After some months the Exchange moved before the special master to compel responses to these questions. CFTC lodged a formal claim of governmental privilege. The special master declined to make a general ruling but stated he would deal with CFTC's objection on a question-by-question basis. In the course of doing this he distinguished between questions asking for opinions and views that Mr. Bodenhamer communicated to other staff members, which the witness would not be required to answer, and questions asking only the witness' own opinion and views, which he was required to answer. Commission counsel instructed Mr. Bodenhamer not to answer questions of the latter sort pending consideration by the district judge. At the conclusion of this deposition, 27 questions some of them repetitive remained unanswered.
The Exchange then moved the district judge for an order confirming the rulings of the special master and "directing present and former officials of the Commodity Futures Trading Commission ('CFTC') who were responsible for monitoring trading in the May 1976 Maine Potato Futures Contract (the 'May contract') to respond to deposition questions as to their respective contemporaneous views, opinions, observations, analyses and conclusions with respect to trading in the May Contract . . . ." While the motion was pending, the Commission considered the specific questions that its counsel had instructed Mr. Bodenhamer not to answer, and determined that governmental privilege should be invoked.3 The district judge made an endorsement sustaining the rulings of the special master and directed the witnesses involved to respond, but indicated he would consider the CFTC's objections at the trial. After an unsuccessful motion for reconsideration or, in the alternative, for a stay pending appeal, the Commission appealed and sought mandamus, and a panel of this court granted a stay.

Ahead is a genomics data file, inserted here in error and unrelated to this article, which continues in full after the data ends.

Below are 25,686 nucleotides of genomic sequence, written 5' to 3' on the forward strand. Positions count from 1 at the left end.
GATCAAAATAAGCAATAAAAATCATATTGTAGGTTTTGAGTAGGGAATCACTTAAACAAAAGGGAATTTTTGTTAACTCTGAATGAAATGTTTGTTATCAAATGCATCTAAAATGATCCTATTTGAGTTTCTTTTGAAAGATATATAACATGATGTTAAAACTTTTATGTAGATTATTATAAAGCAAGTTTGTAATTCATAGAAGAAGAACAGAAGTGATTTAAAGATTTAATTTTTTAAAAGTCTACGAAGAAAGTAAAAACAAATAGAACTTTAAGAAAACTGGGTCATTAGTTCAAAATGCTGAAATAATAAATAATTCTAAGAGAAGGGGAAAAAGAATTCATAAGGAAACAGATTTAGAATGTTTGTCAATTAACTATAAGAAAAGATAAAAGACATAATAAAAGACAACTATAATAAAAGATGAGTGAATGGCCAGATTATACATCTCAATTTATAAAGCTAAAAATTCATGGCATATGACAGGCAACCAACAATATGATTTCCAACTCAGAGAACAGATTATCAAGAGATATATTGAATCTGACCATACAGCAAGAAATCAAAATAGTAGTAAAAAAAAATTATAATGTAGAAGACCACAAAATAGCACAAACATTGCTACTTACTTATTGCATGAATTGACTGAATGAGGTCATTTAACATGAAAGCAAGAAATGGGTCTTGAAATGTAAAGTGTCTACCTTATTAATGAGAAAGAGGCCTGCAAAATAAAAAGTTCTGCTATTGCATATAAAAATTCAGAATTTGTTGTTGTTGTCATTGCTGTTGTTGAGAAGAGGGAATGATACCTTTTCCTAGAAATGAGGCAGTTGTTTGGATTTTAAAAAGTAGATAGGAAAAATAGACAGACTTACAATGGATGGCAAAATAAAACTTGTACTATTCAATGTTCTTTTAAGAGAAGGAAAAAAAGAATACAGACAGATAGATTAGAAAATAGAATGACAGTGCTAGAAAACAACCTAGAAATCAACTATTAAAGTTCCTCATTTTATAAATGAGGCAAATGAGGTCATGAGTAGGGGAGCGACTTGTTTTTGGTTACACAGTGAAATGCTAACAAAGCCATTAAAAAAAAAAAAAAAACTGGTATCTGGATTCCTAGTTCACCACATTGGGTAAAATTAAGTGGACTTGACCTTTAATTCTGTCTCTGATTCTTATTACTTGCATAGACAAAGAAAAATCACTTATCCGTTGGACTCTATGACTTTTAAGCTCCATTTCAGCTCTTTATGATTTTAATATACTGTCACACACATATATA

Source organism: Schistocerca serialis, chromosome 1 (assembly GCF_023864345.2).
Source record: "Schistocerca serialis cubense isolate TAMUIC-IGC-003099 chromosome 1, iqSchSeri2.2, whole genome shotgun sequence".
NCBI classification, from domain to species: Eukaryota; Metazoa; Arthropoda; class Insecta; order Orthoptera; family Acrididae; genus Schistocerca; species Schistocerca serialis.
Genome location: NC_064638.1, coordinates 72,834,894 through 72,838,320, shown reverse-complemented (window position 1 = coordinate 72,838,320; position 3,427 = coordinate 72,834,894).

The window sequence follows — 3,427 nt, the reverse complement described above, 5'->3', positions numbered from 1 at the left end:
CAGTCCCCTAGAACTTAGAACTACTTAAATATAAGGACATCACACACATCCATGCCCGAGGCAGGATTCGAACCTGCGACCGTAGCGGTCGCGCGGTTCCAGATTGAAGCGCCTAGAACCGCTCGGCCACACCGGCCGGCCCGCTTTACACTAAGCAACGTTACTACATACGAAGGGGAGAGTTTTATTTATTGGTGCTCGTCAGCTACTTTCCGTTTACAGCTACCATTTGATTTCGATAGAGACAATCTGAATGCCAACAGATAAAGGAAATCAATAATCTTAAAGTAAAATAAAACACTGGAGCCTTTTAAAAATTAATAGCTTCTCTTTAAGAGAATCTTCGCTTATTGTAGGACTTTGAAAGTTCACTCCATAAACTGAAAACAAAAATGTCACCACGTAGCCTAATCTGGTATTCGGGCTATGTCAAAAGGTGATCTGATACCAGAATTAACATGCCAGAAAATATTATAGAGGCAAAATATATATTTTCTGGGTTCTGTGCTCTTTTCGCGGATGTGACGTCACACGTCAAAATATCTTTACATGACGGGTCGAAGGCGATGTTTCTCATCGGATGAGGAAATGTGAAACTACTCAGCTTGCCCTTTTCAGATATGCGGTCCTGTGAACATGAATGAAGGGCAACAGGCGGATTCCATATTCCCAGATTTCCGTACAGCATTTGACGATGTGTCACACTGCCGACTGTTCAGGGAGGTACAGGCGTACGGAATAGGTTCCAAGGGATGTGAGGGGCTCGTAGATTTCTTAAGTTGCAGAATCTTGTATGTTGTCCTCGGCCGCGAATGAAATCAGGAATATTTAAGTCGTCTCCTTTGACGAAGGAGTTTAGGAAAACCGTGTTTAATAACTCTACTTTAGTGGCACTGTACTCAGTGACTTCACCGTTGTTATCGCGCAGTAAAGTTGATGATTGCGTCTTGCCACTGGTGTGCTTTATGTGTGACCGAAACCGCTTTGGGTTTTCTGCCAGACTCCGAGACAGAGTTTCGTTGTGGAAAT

The non-appealability of the ruling directing Mr. Bodenhamer to answer would appear, at first blush, to have been largely settled, so far as this court is concerned, by Kaufman v. Edelstein, 539 F.2d 811, 813-14 (2 Cir. 1976).4 We there said:
One would have supposed it to be beyond argument that, despite Cohen v. Beneficial Industrial Loan Corp., 337 U.S. 541, 546-47 (69 S.Ct. 1221, 1226, 93 L.Ed. 1528) (1949), 'An order compelling testimony . . . in an ordinary civil or criminal action is neither a final order (under § 1291) nor an interlocutory order granting an injunction (under § 1292(a)(1)) and it is not appealable. This is the oft-cited rule of Alexander v. United States, (201 U.S. 117, 26 S.Ct. 356, 50 L.Ed. 686 (1906)).' 9 Moore, Federal Practice P 110.13(2) at 153-54 (Ward ed. 1975). The remedy of the party witness wishing to appeal is to refuse to answer and subject himself to criminal contempt; that of the non-party witness is to refuse to answer and subject himself to civil or criminal contempt. Id. at P 110.13(4) at 165-66. We have applied this rule in many cases of non-party witnesses, in one of which, United States v. Fried, 386 F.2d 691, 694 (2 Cir. 1967), we specifically rejected a contrary view expressed in Covey Oil Co. v. Continental Oil Co., 340 F.2d 993, 996-97 (10 Cir.), Cert. denied, 380 U.S. 964 (85 S.Ct. 1110, 14 L.Ed.2d 155) (1965) as four other circuits have done, Ryan v. CIR, 517 F.2d 13, 18-20 (7 Cir.), Cert. denied, 423 U.S. 892 (96 S.Ct. 190, 46 L.Ed.2d 124) (1975); Gialde v. Time, Inc., 480 F.2d 1295, 1300-01 (8 Cir. 1973); United States v. Anderson, 150 U.S.App.D.C. 336, 464 F.2d 1390 (1972); Borden Co. v. Sylk, 410 F.2d 843, 846 (3 Cir. 1969). The doctrine has since been reaffirmed by a unanimous Court in United States v. Ryan, 402 U.S. 530 (91 S.Ct. 1580, 29 L.Ed.2d 85) (1971), and was again recognized in United States v. Nixon, 418 U.S. 683, 690-92 (94 S.Ct. 3090, 41 L.Ed.2d 1039) (1974), although the Court, for reasons stated in its opinion which are wholly inapplicable here, made an exception where the subpoena was directed to the President of the United States.